English Translation of Yahoo Japan News

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Yahoo Japan News

(Translation from original Japanese article)

By Nobuhiro Hosoki Saturday 12/26/2020 19:10

Japanese actress Sayuri Oyamada on her collaboration with Lady Gaga and starting a food business in New York during lockdown.

Above: Sayuri Oyamada (PHOTO: YUKI M Ledbetter)

The Covid-19 pandemic continues to rob thousands of artists and entertainers of their livelihood. Japanese actress Sayuri Oyamada is one such artist. She lives in New York City where the number of people infected with the Corona virus continues to rise at an alarming rate. Trying to survive, Sayuri has discovered an unexpected path forward.

A Japanese Actress Comes to America

“I grew up in the countryside in Japan,” says Sayuri. “The world of TV and movies seemed a long way away,” she recalls. But when she was a junior college student in Japan, she was scouted by a Japanese agency for models and actors. It changed her life.

“I didn’t want to go back to the country life. Working for that agency meant getting a job that allowed me to leave home. Initially, I had only been allowed to go to a junior college on the condition that I would go back home after graduating.
My father’s company sold educational materials for kindergarten and elementary schools. He had connections in schools. I had already earned my certifications as a licensed kindergarten teacher and elementary school teacher at that point. So I had been told to return home to work in a school there. I got out of that by working for that agency.”

At first, the agency booked Sayuri to appear in TV commercials. But when Sayuri met a talent manager and president of another small agency, Sayuri’s focus shifted to more serious acting roles.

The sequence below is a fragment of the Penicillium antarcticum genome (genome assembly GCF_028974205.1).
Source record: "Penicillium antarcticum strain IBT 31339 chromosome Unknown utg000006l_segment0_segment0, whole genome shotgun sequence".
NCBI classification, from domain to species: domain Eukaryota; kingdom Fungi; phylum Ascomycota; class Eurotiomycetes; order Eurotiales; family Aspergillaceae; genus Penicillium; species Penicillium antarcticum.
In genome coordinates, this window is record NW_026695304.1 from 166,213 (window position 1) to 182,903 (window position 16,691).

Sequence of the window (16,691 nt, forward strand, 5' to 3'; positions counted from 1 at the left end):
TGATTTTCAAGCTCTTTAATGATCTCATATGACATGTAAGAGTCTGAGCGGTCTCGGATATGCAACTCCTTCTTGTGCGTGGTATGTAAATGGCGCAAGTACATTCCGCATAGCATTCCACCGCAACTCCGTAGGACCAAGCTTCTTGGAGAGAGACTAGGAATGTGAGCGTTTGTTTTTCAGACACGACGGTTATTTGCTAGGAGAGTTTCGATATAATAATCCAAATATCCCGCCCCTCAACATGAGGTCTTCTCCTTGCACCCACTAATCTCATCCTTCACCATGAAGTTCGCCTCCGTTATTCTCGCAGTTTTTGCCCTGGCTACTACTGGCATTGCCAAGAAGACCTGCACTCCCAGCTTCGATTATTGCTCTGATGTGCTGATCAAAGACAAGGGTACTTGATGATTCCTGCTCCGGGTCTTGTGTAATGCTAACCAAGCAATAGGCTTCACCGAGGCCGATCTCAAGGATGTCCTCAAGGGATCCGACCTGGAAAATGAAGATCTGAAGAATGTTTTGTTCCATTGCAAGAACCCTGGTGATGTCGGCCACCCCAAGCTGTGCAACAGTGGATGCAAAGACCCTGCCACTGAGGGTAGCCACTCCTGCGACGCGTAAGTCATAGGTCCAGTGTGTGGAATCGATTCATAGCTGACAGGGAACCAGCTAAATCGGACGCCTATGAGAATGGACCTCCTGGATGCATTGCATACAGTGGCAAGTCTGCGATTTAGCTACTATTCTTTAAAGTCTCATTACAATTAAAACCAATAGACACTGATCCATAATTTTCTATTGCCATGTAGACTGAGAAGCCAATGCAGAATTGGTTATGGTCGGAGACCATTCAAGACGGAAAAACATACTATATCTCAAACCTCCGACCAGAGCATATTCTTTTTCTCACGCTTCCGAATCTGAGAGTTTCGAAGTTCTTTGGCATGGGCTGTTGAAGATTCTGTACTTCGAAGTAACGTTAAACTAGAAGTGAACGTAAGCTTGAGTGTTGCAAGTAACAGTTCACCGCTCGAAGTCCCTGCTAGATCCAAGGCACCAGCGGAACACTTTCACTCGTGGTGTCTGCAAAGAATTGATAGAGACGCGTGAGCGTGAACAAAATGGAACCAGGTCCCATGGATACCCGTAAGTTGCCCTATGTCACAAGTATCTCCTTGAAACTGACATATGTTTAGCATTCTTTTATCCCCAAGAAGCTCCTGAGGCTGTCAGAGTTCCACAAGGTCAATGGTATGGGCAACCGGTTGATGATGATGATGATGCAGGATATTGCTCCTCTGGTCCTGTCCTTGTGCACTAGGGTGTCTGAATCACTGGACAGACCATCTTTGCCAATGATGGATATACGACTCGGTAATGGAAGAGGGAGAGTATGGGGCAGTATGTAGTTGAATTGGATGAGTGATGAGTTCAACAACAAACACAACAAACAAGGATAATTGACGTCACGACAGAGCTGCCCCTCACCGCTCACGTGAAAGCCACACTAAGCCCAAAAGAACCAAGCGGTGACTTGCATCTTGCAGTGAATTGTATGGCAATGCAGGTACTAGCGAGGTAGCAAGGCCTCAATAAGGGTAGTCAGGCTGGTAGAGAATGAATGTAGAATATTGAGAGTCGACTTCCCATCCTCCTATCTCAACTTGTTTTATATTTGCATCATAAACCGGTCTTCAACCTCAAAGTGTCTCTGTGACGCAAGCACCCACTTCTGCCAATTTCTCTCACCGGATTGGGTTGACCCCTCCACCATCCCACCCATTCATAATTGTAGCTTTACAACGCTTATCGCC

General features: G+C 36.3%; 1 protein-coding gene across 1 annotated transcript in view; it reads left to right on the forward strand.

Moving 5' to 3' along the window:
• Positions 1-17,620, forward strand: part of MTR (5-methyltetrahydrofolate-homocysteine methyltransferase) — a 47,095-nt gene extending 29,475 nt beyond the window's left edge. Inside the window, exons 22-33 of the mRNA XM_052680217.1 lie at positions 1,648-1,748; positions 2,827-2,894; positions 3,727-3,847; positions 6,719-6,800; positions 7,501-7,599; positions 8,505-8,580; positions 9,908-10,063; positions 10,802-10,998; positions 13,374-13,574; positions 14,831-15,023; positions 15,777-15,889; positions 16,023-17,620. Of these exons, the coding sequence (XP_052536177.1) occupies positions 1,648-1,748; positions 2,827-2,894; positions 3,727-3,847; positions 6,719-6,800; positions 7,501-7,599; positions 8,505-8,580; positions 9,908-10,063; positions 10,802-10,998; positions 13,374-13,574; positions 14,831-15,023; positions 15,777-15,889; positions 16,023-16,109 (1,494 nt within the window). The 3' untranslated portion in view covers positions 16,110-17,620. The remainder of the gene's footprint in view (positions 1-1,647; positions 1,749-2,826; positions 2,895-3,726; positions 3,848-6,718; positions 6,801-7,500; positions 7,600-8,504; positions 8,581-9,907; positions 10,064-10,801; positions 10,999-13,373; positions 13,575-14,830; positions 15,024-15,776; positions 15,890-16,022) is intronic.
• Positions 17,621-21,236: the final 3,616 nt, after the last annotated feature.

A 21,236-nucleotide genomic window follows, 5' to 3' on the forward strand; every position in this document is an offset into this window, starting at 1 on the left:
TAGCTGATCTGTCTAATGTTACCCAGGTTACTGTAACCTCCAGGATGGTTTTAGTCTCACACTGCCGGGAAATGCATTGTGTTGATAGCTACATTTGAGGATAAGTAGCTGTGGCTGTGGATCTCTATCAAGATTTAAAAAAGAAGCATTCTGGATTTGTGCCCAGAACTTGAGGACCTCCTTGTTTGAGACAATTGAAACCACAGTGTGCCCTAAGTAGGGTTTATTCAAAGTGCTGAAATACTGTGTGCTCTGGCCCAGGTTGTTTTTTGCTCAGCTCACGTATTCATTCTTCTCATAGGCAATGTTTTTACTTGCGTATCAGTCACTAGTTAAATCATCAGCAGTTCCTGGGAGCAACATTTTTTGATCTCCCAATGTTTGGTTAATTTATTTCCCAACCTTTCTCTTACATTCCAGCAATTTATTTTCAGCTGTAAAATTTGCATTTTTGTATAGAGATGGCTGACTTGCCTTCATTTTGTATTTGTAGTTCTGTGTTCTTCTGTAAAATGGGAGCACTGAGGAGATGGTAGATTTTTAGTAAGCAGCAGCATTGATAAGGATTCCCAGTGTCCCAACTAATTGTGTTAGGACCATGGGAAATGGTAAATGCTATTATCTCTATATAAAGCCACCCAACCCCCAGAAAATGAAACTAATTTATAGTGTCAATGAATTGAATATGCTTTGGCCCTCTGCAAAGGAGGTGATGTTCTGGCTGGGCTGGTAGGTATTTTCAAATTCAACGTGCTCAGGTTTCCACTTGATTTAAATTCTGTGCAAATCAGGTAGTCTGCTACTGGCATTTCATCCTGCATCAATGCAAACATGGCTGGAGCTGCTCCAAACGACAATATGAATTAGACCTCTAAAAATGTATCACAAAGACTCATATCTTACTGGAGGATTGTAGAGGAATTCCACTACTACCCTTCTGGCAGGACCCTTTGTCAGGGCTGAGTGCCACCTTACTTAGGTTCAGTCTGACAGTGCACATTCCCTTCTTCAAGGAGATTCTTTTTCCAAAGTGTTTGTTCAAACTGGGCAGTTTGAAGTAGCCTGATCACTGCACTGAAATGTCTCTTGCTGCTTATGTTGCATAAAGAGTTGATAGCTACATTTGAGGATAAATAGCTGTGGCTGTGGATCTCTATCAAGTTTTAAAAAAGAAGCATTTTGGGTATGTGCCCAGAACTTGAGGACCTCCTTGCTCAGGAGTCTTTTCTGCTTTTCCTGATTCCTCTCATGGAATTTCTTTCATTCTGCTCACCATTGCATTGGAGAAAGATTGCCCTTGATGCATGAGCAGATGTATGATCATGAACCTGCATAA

“That manager, who was mainly working with male actors at the time, really loved movies. We started working together as a team to develop and cultivate my acting career. The agency doesn’t exist anymore but thanks to that encounter, I was able to learn how to become a more serious actress.”

Sayuri was cast in “Bright Future”, a film by Japanese director Kiyoshi Kurosawa, then she starred in “Seventh Anniversary” by Isao Yukisada. Soon after, she was co-starring in movies with major Japanese stars including Aoi Miyazaki, Hidetoshi Nishijima, Ken Ogata, Beat Takeshi, always challenging herself to act in different genres of movies. But when Sayuri turned 30, her career hit a wall.

“To be honest, I had often been cast as an actress with a certain vibe or a waif-like presence that seemed to be appreciated and valued,” Sayuri explains. “But after the age of 30, actresses in Japan find it harder to work. I thought, I can’t just rely on a vibe, I want to sharpen my skills as an actress.”

Just then, her destiny changed again when she appeared in a film and a TV series outside of Japan. “The first project was a film we shot in the Dominican Republic called ‘Miracle Banana’ and the other was a TV drama series called ‘Proof of Memories’ (29 episodes) for the Chinese TV network CCTV. As the lead in that TV series, I worked in China for three months!” Sayuri recalls with excitement.

The experience abroad was transformational. She applied and interviewed for a program called Nurturing Upcoming Artists with Potentially Global Appeal by the Japanese government’s Agency for Cultural Affairs. She remembers sharing her dreams of going to New York with the interviewer. “I expressed my love for the independent film movement of the 1980s and my belief that in New York, I could experience and learn not just movies but also the culture behind them.”

Having nailed the interview, Sayuri got her chance to come to America in her 30s. But there were hurdles waiting for her in the Big Apple.

Getting stronger and working with Lady Gaga

Sayuri enrolled in film school in New York City. “I could barely speak English so just getting into the school was a major

challenge. Wow, how ignorant have I been?! I pushed myself and worked as hard as I could to learn. It was hard but during that period, I really grew.”

Having worked with several top directors in Japan, it was not easy for Sayuri to start all over again in another country as an actress. But her thinking about this evolved over time.

“Acting is the same everywhere. Of course, learning English was essential if I wanted to succeed in the film industry in America. I’m always going to be learning English, probably forever. But I’ll never be a native speaker and I’m OK with that now. In a way, it’s better for me to have a somewhat relaxed attitude to that. It helps me learn and speak English naturally. Then I realized that acting is really not just about words.”